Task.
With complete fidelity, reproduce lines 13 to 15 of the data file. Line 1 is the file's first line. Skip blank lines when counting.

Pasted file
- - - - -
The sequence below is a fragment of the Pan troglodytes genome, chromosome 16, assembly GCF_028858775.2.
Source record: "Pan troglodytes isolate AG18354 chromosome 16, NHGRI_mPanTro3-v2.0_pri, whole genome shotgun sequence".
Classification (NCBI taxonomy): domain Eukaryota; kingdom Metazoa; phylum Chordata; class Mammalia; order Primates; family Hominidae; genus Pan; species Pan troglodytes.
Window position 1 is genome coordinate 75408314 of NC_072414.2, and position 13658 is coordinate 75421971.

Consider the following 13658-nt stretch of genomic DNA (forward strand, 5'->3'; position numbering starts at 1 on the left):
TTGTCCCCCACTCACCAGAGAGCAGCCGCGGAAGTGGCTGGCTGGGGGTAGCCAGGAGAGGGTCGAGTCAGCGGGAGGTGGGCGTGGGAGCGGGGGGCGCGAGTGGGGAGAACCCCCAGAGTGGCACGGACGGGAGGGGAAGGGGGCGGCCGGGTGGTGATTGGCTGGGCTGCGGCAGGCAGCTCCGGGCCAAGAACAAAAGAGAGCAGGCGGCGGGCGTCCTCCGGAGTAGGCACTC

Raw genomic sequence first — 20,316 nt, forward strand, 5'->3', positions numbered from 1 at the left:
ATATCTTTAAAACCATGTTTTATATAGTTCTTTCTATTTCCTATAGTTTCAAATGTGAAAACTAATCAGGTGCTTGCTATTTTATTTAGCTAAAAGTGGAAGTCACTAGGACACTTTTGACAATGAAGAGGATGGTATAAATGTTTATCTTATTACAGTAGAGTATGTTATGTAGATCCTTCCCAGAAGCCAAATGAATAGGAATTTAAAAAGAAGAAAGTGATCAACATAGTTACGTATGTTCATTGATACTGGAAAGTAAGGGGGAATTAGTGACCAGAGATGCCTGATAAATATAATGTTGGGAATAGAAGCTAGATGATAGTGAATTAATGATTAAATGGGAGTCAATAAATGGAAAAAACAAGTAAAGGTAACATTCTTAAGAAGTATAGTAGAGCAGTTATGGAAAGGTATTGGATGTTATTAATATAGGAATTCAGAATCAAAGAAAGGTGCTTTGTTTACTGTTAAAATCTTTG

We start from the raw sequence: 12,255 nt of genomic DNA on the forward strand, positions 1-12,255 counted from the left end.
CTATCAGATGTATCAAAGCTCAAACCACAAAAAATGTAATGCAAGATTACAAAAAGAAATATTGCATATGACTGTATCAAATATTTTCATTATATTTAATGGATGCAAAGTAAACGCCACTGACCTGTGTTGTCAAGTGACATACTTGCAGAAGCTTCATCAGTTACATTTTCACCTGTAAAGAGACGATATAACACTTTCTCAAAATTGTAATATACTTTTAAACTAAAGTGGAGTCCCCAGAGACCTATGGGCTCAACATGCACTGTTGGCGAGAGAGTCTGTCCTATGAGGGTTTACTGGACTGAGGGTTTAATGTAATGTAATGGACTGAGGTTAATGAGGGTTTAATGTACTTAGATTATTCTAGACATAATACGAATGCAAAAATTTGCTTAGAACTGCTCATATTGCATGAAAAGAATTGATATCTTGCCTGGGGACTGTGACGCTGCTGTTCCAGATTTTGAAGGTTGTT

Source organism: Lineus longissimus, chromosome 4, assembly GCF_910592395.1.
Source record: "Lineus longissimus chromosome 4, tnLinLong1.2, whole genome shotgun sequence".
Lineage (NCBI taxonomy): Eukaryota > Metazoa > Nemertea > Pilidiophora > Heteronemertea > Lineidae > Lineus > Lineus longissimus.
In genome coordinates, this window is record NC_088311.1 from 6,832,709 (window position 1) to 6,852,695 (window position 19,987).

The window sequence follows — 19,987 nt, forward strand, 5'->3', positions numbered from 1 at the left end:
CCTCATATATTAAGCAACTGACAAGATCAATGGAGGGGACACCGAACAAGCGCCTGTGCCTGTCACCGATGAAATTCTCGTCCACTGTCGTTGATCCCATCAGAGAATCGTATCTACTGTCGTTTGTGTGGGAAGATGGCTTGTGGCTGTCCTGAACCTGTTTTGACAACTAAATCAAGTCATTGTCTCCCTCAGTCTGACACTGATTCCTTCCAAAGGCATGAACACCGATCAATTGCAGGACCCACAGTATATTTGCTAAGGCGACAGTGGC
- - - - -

Lineage (NCBI taxonomy): Eukaryota > Metazoa > Nemertea > Pilidiophora > Heteronemertea > Lineidae > Lineus > Lineus longissimus.
In genome coordinates, this window is record NC_088311.1 from 6,832,709 (window position 1) to 6,852,695 (window position 19,987).

The window sequence follows — 19,987 nt, forward strand, 5'->3', positions numbered from 1 at the left end: